Context: The Internet is increasingly used by consumers to seek health and medical information, but online medical advice has not been explored systematically.
Objective: To explore the attitude of physicians and other providers of medical information on the Internet toward unsolicited e-mail from patients and their reaction to a fictitious acute medical problem described in such an e-mail.
Design: E-mail in December 1997 and January 1998 to Web sites from a fictitious patient describing an acute dermatological problem. Follow-up questionnaire survey to the same sites.
Setting: World Wide Web.
Subjects: Fifty-eight physicians and Web masters.
Main outcome measures: Response rate and types of responses.
Results: Twenty-nine (50%) responded to the fictitious patient request; 9 respondents (31%) refused to give advice without having seen the lesion, 27 (93%) recommended that the patient see a physician, and 17 (59%) explicitly mentioned the correct "diagnosis" in their reply. In response to the questionnaire, 8 (28%) of the 29 respondents said that they tended not to answer any patient e-mail, 7 (24%) said they usually reply with a standard e-mail message, and 7 (24%) said they answer each request individually.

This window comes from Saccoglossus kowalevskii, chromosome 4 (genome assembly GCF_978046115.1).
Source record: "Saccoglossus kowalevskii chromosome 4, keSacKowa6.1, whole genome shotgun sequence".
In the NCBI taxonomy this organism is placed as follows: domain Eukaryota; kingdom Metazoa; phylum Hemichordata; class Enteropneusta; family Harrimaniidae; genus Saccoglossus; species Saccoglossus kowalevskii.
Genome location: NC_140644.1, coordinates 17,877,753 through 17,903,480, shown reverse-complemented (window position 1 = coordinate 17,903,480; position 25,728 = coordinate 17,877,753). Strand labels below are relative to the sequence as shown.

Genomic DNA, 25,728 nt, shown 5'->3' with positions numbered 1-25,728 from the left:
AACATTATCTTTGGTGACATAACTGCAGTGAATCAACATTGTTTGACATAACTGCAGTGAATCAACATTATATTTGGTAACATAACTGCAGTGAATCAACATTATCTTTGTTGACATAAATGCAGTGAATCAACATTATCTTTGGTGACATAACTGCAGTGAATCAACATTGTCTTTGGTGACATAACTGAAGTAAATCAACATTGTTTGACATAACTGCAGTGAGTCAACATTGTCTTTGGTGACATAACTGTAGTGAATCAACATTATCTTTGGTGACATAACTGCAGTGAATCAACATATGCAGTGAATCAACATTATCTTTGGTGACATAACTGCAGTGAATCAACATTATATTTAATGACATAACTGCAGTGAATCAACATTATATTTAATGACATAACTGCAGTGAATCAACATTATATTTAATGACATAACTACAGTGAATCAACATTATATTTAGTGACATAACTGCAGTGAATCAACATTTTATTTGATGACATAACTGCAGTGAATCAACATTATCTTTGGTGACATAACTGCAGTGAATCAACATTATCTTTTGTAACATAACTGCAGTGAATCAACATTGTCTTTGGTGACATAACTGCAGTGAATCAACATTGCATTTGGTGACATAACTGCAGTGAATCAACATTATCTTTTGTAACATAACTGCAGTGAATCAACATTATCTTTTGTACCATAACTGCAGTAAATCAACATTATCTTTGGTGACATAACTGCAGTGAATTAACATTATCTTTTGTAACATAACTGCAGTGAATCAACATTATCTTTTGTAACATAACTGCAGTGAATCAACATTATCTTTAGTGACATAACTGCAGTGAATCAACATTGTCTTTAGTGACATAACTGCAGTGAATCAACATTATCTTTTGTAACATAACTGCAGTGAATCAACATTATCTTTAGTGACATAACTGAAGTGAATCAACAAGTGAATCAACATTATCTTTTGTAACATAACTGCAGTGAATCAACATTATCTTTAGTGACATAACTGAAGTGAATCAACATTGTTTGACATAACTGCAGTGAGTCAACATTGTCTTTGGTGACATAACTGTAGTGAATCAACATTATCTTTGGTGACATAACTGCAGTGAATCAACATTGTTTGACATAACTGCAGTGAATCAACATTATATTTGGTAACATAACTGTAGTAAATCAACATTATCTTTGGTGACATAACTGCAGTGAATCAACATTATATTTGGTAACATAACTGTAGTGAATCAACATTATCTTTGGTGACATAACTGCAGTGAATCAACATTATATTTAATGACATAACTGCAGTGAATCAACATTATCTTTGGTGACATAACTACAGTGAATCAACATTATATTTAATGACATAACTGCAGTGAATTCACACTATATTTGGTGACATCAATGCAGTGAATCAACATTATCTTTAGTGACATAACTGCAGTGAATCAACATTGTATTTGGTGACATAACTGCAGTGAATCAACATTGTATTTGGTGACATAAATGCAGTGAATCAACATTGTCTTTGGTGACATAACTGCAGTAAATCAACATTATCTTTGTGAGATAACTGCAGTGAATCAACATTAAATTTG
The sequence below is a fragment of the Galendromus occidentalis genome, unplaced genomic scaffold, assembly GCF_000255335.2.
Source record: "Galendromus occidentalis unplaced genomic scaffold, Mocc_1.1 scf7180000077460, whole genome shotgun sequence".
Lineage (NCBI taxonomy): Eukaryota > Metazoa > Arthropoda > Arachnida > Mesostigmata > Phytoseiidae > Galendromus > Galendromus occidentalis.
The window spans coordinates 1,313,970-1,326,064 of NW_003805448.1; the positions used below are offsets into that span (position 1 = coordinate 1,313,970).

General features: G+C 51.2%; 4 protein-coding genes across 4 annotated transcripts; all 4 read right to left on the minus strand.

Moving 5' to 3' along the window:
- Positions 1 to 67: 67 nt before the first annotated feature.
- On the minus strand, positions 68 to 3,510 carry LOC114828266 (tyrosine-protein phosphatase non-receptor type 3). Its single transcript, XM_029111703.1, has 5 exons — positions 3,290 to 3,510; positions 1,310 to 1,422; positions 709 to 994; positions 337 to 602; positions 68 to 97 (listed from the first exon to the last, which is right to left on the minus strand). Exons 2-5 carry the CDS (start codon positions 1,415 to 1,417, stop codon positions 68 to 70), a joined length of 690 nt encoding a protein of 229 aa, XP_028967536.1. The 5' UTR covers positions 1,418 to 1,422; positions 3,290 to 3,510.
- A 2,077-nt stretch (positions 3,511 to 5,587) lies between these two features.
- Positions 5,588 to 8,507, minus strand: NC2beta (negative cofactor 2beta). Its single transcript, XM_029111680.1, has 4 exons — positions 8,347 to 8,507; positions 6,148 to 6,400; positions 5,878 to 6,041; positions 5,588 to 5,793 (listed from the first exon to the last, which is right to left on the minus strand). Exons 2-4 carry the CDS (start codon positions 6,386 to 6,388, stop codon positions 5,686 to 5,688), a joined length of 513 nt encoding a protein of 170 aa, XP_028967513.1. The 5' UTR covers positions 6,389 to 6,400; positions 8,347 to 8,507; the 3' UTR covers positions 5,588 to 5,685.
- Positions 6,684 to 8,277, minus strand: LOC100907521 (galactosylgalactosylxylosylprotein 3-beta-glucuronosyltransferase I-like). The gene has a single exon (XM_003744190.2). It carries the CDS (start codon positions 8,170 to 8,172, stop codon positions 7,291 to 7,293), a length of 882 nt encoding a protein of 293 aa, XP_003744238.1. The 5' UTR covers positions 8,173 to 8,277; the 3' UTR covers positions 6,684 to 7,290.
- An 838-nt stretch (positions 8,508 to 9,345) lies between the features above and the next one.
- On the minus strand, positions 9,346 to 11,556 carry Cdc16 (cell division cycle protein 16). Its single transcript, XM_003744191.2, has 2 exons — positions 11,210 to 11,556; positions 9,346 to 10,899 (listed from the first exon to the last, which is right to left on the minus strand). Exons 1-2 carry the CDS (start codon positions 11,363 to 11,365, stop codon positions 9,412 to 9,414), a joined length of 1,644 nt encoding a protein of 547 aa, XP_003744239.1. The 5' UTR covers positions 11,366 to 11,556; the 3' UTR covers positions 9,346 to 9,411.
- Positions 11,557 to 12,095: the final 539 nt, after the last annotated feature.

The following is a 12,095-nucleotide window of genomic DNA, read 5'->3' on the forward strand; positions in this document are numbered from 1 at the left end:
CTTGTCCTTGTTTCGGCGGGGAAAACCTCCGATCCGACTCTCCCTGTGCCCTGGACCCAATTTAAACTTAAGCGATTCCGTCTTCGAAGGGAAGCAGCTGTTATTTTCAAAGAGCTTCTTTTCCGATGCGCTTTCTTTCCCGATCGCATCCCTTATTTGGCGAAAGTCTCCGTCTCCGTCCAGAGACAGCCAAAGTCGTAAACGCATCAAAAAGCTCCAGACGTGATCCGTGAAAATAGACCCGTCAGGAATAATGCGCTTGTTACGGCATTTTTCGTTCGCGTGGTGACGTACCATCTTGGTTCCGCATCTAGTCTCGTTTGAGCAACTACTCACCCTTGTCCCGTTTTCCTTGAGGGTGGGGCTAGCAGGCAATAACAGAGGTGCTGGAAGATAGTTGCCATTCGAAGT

Conclusions: Responses of physicians and Web masters to e-mail requests for medical advice vary as do approaches to handling unsolicited e-mail. Standards for physician response to unsolicited patient e-mail are needed.